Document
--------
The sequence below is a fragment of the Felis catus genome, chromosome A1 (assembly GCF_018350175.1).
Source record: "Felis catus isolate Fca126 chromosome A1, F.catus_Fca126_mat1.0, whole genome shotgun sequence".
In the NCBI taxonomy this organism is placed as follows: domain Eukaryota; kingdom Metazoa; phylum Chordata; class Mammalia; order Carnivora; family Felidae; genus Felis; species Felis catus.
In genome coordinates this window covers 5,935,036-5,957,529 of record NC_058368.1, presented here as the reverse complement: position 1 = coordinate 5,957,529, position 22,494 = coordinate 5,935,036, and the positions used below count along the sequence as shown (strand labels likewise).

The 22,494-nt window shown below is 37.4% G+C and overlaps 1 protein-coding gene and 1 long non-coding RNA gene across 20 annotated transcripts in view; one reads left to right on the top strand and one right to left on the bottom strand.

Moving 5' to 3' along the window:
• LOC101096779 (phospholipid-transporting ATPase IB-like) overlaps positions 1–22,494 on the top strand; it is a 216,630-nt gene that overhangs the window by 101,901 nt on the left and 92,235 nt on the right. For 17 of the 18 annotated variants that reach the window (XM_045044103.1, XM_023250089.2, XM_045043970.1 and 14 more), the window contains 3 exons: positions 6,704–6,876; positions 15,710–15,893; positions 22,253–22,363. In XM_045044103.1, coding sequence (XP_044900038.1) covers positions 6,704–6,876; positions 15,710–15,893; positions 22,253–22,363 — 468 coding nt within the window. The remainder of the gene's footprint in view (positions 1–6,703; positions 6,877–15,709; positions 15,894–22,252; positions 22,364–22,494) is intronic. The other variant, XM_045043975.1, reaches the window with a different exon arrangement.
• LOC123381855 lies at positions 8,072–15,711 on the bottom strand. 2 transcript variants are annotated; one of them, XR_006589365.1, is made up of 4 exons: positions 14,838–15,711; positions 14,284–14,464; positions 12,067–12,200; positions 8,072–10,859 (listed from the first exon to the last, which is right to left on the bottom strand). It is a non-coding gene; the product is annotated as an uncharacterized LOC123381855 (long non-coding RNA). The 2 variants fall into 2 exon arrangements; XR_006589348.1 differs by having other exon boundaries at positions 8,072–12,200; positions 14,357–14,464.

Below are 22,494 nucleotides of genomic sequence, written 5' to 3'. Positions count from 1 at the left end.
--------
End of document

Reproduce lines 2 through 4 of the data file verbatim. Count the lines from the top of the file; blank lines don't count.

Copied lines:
Source record: "Felis catus isolate Fca126 chromosome A1, F.catus_Fca126_mat1.0, whole genome shotgun sequence".
In the NCBI taxonomy this organism is placed as follows: domain Eukaryota; kingdom Metazoa; phylum Chordata; class Mammalia; order Carnivora; family Felidae; genus Felis; species Felis catus.
In genome coordinates this window covers 5,935,036-5,957,529 of record NC_058368.1, presented here as the reverse complement: position 1 = coordinate 5,957,529, position 22,494 = coordinate 5,935,036, and the positions used below count along the sequence as shown (strand labels likewise).